East Coulee | DrumhellerMail
Last updateFri, 14 Jun 2024 6pm
  • Former resident unveils research on Drumheller place names

    Jack Sterna's roots run deep in East Coulee

    Jack Serna’s roots in East Coulee run deep, and although the 78-year-old left the Valley to attend college as a teen, it keeps drawing him back.
        Serna was surrounded by friends and residents at the East Coulee School Museum on Sunday, June 25, to unveil a recent research project he took on, the history of the place names in the valley.
        A few months ago he took it upon himself to do some research into how the different communities in the valley got their name. He completed the work by using the Alberta Archives, Ernest Hlady’s book Valley of the Dinosaurs, and good ol’ word of mouth. He came up with five pages exploring place names, had them mounted and they are now on display at the East Coulee School Museum.
        “I have a degree in history, so I thought rather than sitting in my chair, and I don’t have much to do in my waning years. I think of all these things to do, and this one just stuck in my head,” said Serna.
        This is not the first time he has undertaken such projects celebrating the history of the valley. In 2015, he and another, Bill Nimmo unveiled a map of East Coulee from the 1940’s, which is also hanging in the School Museum.
        Through his research, he learned a few things he never knew before, including the fact the Town of Drumheller now encompasses all of these communities.
        While some of the place names, such as Drumheller and Nacmine were easy, others still elude him. He said he never learned where the name Wayne came from, although he said the community was initially known as Rosedeer.
        He still has fond memories of growing up in East Coulee.
        “My old house is still there, I left in 1957, and I go down to visit East Coulee at the Breakfast on Sundays during the summer time.  A number of us go down at the end of June,” he said. “From that, these little projects come up.”

  • National Historic site celebrates centennial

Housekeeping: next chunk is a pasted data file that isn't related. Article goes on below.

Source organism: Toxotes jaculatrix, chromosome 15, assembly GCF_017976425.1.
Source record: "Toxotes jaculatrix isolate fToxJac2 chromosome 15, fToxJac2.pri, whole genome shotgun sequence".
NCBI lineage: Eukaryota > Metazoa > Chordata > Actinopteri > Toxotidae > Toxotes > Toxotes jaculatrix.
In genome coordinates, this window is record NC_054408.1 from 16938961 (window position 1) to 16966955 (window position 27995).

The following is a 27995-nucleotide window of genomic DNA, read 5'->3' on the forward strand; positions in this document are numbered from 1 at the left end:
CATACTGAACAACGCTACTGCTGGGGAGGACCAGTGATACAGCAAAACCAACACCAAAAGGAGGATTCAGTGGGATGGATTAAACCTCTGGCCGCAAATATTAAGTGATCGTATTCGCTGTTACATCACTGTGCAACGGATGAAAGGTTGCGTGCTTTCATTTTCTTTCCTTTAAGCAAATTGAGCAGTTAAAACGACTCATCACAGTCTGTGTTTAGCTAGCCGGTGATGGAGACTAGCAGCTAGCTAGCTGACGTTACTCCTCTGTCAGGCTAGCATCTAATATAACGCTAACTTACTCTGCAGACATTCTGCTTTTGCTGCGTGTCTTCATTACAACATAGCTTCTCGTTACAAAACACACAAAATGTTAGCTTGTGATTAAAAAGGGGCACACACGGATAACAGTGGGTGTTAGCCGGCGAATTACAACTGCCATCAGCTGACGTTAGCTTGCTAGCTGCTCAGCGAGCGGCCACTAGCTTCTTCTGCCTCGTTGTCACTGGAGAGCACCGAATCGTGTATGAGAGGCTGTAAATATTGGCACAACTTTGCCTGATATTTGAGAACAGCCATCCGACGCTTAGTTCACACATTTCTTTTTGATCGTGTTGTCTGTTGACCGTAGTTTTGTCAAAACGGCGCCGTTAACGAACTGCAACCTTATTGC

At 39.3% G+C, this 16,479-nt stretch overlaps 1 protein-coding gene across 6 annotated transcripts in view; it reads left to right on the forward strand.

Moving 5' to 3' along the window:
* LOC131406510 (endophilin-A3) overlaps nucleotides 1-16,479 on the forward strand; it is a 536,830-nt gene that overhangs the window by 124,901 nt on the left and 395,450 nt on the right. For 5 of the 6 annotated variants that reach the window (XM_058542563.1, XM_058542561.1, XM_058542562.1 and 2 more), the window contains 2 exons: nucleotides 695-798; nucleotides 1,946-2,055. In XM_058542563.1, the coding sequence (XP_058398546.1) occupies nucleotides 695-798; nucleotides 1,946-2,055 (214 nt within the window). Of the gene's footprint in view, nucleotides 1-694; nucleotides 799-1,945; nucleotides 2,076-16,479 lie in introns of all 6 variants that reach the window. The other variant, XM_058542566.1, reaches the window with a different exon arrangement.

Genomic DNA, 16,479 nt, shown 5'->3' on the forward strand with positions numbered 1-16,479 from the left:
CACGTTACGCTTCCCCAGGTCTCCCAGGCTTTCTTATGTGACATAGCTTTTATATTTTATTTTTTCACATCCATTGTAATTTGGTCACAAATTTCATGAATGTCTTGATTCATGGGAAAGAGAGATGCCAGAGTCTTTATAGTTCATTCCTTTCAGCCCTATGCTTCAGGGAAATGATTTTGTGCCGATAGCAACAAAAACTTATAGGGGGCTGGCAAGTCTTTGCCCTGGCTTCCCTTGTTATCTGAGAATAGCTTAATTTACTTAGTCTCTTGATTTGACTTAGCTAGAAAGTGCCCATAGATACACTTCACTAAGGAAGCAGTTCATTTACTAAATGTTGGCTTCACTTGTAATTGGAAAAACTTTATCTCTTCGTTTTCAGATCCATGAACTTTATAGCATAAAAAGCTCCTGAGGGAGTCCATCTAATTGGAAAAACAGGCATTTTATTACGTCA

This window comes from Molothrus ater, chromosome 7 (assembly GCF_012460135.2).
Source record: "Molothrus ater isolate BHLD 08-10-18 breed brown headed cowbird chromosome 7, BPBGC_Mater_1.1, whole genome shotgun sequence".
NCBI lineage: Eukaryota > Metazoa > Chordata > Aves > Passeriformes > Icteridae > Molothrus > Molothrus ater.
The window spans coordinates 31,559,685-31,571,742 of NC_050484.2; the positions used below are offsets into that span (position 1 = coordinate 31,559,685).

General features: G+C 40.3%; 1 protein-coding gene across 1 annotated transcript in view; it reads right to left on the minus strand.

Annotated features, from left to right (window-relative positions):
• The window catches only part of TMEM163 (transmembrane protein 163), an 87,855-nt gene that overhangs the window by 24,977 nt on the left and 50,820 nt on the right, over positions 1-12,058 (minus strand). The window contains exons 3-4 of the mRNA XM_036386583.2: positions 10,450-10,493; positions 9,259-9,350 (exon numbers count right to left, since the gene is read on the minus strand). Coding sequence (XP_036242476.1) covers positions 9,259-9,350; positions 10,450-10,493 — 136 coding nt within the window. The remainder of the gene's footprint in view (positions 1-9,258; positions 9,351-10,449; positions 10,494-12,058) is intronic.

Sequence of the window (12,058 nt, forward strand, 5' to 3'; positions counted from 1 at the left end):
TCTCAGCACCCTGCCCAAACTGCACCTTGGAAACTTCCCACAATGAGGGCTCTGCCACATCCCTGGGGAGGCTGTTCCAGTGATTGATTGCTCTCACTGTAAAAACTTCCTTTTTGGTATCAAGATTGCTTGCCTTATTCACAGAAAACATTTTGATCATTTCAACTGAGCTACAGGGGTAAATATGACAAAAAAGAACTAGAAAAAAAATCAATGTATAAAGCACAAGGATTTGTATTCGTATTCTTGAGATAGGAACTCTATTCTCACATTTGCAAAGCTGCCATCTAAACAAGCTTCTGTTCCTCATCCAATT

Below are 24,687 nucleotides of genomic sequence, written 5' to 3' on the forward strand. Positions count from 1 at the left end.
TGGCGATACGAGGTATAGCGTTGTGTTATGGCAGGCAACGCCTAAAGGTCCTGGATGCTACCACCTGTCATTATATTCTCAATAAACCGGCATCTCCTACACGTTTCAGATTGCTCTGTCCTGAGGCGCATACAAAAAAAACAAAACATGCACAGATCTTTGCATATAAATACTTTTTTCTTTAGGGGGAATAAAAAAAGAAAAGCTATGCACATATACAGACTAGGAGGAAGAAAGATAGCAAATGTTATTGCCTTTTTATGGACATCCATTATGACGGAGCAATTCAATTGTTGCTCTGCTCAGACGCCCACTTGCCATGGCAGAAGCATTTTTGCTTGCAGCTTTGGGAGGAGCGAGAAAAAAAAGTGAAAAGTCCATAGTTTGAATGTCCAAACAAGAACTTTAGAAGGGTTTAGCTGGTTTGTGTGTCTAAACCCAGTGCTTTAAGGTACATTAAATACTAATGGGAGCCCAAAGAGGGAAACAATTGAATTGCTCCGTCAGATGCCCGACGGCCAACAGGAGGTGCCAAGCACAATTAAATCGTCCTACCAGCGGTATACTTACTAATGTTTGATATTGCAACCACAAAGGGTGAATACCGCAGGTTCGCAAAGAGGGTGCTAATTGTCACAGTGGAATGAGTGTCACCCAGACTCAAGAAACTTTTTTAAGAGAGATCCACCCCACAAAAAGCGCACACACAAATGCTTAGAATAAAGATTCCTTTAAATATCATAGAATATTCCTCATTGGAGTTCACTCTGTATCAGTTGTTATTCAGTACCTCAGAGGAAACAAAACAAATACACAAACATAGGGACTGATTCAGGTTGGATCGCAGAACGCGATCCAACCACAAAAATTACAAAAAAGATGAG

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    This Sunday, the Atlas Coal Mine is marking its centennial and the 80th anniversary of its iconic tipple. 

    The Atlas Coal Mine National Historic Site is marking a couple of major milestones in its history this weekend, celebrating the centennial of the Atlas Coal Mine, and the 80th birthday of its iconic tipple.

    The Atlas will be marking the day this Sunday, May 21. The day will have all kinds of activities, games “Mine Crafts,” a birthday cake, and more.

    Executive Director of the Atlas, Sarah Newstead, is looking forward to having some ponies on site for the celebration.

    “The main highlight for me, because I’m a horse person, and of course for Bob Moffatt who was a pony driver, is we have pit ponies coming,” said Newstead. “We will be doing wagon rides.”

    Newstead explains while the Atlas has been around for a century, it was not always in the same place.

    “The Atlas has several different mines in the valley and the first Atlas was founded on March 7, 1917,” she said. “We are also celebrating the 80th anniversary of our tipple. This is what makes us nationally important, and internationally important.”

    She says the fact that the tipple has survived for 80 years is amazing as its wooden structure was seen as a more temporary build.

    “I have done a lot visiting and interaction with mining sites and other industrial sites in the UK, and the scale of the site here is comparable to scale of sites in the UK and other parts of North America. What we have here is something special, Wooden structures are not preserved very often, it is rare to have a structure like this preserved because structures like this are seen sort of as temporary. For it to be in one place for 80 years and still available for the public to view is quite significant.”

    She said in the next few years she hopes to do more research to understand the significance of the tipple in an international context.

    This year will also mark the final phase of the planned restoration of the tipple. This will entail work on the roof deck and conservation work.

    “People will be able to see some of the new restoration we have on the site,” said Newstead.

    The celebration kicks off at 1 p.m.

    The Atlas Coal Mine can be found straight east out of Drumheller for 20 minutes, along Highway 10 just past East Coulee.  


    Keep an eye out for more Weekender action on page or online by following The Weekender on Instagram at @theweekender_dm or on the Drumheller Mail Tourist page. Use the hashtag #Ownthevalley for permission to share your own wild adventures.

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